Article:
Ragnhild Bang Nes is a research professor at the Norwegian Institute of Public Health (NIPH) where she coordinates quality of life research, which is now a strategic priority at the NIPH. She is also an associate professor in psychology at the University of Oslo (UiO), and heads the intervention research group at Promenta Research Center (UiO). For more than 18 years, Nes has researched happiness and quality of life. Her research includes studies on stability and change in life satisfaction, wellbeing and psychological distress, genetic and environmental factors, personality, and psychological resilience.
Professor John Milbank (University of Nottingham) is a theologian and philosopher. He is a co-founder of the Radical Orthodoxy movement and was previously director of the centre of theology and philosophy at the University of Nottingham. His work crosses disciplinary boundaries, integrating subjects such as systematic theology, social theory, ethics, aesthetics, philosophy, political theory, and political theology.
Tia DeNora (Ph.D., FBA) is Professor of Music Sociology at the University of Exeter, Professor II in Music Therapy at the Grieg Academy, University of Bergen (GAMUT), and a PhD Associate at Nordoff Robbins London. At Exeter, she directs the SocArts research group. She has published extensively within music sociology and music and wellbeing. Her contemporary classic, “Music in Everyday Life”, explores the affective and aesthetic components of agency and social organization through the use of music. Her work has been widely influential both within the sociology of the arts and the field of music therapy.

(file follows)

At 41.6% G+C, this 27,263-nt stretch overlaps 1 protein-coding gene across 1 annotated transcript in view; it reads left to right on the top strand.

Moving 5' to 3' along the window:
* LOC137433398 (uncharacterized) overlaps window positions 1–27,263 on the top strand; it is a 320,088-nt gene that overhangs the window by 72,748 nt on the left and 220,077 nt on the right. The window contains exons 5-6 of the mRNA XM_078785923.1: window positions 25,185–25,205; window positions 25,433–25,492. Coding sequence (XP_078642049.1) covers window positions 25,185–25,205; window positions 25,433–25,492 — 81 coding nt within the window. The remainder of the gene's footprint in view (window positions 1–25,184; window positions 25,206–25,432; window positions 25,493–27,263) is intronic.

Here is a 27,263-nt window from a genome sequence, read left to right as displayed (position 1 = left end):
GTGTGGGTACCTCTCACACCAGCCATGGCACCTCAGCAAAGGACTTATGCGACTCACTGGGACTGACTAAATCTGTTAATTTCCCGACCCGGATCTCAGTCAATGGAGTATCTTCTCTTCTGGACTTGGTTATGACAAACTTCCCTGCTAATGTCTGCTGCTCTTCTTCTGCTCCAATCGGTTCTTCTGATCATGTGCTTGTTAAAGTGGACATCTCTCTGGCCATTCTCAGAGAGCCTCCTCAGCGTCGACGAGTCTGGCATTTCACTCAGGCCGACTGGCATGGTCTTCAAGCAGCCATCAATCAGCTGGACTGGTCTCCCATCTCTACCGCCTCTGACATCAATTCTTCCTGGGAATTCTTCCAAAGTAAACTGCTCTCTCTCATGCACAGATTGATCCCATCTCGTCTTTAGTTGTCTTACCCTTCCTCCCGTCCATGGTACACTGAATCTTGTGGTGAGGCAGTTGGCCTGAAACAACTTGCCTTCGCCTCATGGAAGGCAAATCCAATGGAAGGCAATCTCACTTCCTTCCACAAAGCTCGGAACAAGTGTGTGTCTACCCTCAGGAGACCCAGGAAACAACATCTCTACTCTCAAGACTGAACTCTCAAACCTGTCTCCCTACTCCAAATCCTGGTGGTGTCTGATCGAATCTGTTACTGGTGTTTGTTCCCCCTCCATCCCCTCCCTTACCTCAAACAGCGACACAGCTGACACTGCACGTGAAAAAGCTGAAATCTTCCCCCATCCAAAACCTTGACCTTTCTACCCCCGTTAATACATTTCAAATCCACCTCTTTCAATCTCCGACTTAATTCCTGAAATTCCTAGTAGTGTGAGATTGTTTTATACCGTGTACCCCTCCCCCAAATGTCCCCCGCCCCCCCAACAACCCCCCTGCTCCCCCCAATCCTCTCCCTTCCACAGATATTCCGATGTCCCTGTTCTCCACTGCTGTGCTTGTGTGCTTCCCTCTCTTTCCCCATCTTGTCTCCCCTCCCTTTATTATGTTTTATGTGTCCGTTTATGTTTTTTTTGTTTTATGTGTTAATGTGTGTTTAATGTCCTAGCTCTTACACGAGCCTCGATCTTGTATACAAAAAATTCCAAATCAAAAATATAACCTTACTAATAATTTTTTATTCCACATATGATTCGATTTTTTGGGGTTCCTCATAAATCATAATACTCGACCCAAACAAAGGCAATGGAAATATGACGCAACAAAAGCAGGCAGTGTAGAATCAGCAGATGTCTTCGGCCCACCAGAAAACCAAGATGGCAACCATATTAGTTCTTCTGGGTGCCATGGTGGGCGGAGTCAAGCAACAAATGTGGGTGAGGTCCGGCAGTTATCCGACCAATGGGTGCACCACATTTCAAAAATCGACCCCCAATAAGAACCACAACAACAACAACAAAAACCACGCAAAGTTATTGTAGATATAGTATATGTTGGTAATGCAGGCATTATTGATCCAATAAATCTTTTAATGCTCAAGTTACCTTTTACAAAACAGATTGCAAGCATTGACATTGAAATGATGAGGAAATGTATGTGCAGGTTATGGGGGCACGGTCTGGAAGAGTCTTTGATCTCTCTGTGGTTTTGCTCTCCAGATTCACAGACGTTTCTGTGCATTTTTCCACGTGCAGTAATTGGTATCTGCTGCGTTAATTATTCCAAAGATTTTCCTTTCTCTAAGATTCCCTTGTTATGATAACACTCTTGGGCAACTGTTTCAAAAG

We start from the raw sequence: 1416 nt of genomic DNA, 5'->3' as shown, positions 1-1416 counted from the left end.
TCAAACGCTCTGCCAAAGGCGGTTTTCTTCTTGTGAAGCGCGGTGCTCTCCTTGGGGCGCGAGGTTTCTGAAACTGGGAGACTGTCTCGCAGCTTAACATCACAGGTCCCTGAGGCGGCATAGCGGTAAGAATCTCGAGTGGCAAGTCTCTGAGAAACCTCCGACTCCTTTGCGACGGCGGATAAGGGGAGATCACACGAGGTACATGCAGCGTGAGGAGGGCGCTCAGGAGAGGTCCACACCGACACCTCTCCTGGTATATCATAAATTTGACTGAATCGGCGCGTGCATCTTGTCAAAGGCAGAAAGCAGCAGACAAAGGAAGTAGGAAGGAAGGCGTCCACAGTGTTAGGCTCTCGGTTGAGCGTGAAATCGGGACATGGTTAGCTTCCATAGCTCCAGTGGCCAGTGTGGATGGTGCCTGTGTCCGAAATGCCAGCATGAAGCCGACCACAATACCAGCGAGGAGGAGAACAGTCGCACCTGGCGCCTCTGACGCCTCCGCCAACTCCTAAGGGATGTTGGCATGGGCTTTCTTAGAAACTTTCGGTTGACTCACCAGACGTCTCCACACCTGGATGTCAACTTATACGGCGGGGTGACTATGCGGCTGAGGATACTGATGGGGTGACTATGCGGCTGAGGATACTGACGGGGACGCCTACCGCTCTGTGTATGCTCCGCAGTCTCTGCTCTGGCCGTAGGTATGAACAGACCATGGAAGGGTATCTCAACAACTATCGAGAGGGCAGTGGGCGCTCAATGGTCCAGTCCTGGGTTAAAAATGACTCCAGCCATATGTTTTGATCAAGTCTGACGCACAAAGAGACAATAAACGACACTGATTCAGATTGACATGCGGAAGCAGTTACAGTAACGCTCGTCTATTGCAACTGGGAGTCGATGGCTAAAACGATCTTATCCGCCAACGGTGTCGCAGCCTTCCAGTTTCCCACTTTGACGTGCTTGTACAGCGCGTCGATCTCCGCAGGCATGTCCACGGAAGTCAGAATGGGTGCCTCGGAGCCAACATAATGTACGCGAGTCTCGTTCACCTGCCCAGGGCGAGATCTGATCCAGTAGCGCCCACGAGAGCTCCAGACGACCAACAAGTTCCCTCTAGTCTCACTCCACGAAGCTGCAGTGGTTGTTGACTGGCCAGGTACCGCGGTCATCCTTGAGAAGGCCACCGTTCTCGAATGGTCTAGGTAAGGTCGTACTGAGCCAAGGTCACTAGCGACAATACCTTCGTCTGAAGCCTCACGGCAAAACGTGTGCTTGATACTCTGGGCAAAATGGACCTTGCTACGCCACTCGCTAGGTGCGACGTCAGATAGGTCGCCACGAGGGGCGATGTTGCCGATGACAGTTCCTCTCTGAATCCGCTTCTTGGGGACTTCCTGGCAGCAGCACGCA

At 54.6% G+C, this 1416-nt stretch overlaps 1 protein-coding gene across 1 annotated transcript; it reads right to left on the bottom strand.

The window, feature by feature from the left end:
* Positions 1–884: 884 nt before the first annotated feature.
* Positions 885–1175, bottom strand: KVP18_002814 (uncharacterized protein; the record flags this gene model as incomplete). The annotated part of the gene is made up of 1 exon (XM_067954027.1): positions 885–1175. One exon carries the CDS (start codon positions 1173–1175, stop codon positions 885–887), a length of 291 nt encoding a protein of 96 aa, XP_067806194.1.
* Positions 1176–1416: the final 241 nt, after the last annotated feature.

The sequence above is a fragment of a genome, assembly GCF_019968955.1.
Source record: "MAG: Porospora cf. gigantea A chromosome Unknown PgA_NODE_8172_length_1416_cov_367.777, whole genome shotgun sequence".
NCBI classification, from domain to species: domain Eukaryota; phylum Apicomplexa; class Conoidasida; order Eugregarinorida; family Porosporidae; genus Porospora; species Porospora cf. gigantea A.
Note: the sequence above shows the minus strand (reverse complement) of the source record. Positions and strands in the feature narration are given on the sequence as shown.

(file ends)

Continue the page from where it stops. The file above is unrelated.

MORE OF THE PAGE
Gary Ansdell is an Associate of Nordoff Robbins London, Adjunct Professor in Music Therapy at the University of Limerick, Professor II in Music Therapy at the University of Bergen, and an honorary Professor at Exeter University. He has been a music therapist for thirty years, working mostly in the area of adult mental health in the last decade, and currently in late-life care settings. He has been involved in a wide range of areas of music therapy practice, and in developing the Community Music Therapy movement. He has published widely in the areas of music therapy and music and health and is author/co-author of seven books on music therapy, including “How Music Helps: In Music Therapy & Everyday Life” (2014) and with Tia DeNora “Musical Pathways in Recovery: Community Music Therapy & Mental Wellbeing” (2016). Their long term collaboration has led to their joint editorship of the book series Music and Change for Ashgate Publishers.